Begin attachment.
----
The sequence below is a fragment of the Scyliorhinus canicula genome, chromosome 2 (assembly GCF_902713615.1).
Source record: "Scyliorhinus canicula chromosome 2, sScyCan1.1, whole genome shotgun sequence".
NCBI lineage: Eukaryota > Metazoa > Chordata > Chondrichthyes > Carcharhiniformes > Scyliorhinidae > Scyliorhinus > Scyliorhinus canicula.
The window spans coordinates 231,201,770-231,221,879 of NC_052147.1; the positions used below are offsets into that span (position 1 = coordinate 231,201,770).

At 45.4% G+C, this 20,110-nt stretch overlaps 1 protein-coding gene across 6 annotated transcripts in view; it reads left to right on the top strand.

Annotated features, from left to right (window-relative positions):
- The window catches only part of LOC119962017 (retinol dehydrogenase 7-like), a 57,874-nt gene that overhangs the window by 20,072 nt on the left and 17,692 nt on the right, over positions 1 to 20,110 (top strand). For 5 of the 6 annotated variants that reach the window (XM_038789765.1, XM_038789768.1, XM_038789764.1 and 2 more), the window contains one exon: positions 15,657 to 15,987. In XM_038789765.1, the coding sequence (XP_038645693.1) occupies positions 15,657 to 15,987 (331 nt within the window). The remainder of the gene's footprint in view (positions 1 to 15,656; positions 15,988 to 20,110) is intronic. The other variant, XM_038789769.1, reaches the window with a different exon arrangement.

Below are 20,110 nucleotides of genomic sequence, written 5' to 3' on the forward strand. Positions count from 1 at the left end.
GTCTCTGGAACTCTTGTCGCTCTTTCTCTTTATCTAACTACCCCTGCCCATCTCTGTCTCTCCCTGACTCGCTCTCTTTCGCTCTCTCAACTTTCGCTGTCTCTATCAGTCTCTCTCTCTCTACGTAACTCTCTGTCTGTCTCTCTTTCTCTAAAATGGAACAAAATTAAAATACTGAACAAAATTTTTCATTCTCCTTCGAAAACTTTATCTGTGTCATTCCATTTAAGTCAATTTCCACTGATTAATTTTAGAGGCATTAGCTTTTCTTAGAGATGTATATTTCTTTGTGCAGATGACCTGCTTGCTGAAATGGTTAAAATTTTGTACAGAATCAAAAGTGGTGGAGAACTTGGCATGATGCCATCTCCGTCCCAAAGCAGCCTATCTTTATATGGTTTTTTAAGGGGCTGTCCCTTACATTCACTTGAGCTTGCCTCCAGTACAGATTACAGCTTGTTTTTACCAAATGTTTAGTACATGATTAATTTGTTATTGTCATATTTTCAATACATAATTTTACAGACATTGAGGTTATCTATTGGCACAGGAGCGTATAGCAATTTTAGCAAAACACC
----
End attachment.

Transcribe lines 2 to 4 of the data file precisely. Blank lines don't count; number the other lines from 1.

Source record: "Scyliorhinus canicula chromosome 2, sScyCan1.1, whole genome shotgun sequence".
NCBI lineage: Eukaryota > Metazoa > Chordata > Chondrichthyes > Carcharhiniformes > Scyliorhinidae > Scyliorhinus > Scyliorhinus canicula.
The window spans coordinates 231,201,770-231,221,879 of NC_052147.1; the positions used below are offsets into that span (position 1 = coordinate 231,201,770).